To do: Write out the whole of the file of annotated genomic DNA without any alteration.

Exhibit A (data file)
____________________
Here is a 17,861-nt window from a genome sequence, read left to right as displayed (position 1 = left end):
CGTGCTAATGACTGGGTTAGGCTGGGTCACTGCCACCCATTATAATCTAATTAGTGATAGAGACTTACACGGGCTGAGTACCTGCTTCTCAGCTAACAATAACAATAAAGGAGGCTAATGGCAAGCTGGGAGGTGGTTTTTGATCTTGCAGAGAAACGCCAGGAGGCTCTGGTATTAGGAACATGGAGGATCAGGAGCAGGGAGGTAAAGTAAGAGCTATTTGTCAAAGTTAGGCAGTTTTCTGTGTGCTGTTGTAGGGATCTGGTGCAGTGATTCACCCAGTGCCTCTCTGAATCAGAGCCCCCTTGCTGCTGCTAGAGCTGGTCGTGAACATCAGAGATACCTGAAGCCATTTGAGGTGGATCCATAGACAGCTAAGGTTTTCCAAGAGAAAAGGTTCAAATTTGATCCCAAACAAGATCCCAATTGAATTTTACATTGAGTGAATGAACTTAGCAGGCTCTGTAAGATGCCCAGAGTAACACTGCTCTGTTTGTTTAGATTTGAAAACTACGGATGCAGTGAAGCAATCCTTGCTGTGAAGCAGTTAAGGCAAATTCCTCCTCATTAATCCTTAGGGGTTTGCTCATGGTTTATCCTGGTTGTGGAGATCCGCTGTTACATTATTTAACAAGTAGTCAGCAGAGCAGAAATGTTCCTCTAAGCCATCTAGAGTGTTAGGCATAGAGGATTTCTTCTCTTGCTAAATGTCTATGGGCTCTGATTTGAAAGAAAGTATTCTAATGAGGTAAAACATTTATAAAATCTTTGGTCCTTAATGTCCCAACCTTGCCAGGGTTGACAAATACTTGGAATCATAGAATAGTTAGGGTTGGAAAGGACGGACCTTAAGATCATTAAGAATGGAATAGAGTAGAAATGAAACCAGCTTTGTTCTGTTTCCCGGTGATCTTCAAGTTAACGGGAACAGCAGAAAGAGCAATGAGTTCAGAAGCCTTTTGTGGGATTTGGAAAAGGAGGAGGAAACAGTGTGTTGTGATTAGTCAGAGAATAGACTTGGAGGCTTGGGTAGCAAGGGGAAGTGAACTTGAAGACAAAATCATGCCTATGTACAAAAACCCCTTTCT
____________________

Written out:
Here is a 17,861-nt window from a genome sequence, read left to right as displayed (position 1 = left end):
CGTGCTAATGACTGGGTTAGGCTGGGTCACTGCCACCCATTATAATCTAATTAGTGATAGAGACTTACACGGGCTGAGTACCTGCTTCTCAGCTAACAATAACAATAAAGGAGGCTAATGGCAAGCTGGGAGGTGGTTTTTGATCTTGCAGAGAAACGCCAGGAGGCTCTGGTATTAGGAACATGGAGGATCAGGAGCAGGGAGGTAAAGTAAGAGCTATTTGTCAAAGTTAGGCAGTTTTCTGTGTGCTGTTGTAGGGATCTGGTGCAGTGATTCACCCAGTGCCTCTCTGAATCAGAGCCCCCTTGCTGCTGCTAGAGCTGGTCGTGAACATCAGAGATACCTGAAGCCATTTGAGGTGGATCCATAGACAGCTAAGGTTTTCCAAGAGAAAAGGTTCAAATTTGATCCCAAACAAGATCCCAATTGAATTTTACATTGAGTGAATGAACTTAGCAGGCTCTGTAAGATGCCCAGAGTAACACTGCTCTGTTTGTTTAGATTTGAAAACTACGGATGCAGTGAAGCAATCCTTGCTGTGAAGCAGTTAAGGCAAATTCCTCCTCATTAATCCTTAGGGGTTTGCTCATGGTTTATCCTGGTTGTGGAGATCCGCTGTTACATTATTTAACAAGTAGTCAGCAGAGCAGAAATGTTCCTCTAAGCCATCTAGAGTGTTAGGCATAGAGGATTTCTTCTCTTGCTAAATGTCTATGGGCTCTGATTTGAAAGAAAGTATTCTAATGAGGTAAAACATTTATAAAATCTTTGGTCCTTAATGTCCCAACCTTGCCAGGGTTGACAAATACTTGGAATCATAGAATAGTTAGGGTTGGAAAGGACGGACCTTAAGATCATTAAGAATGGAATAGAGTAGAAATGAAACCAGCTTTGTTCTGTTTCCCGGTGATCTTCAAGTTAACGGGAACAGCAGAAAGAGCAATGAGTTCAGAAGCCTTTTGTGGGATTTGGAAAAGGAGGAGGAAACAGTGTGTTGTGATTAGTCAGAGAATAGACTTGGAGGCTTGGGTAGCAAGGGGAAGTGAACTTGAAGACAAAATCATGCCTATGTACAAAAACCCCTTTCT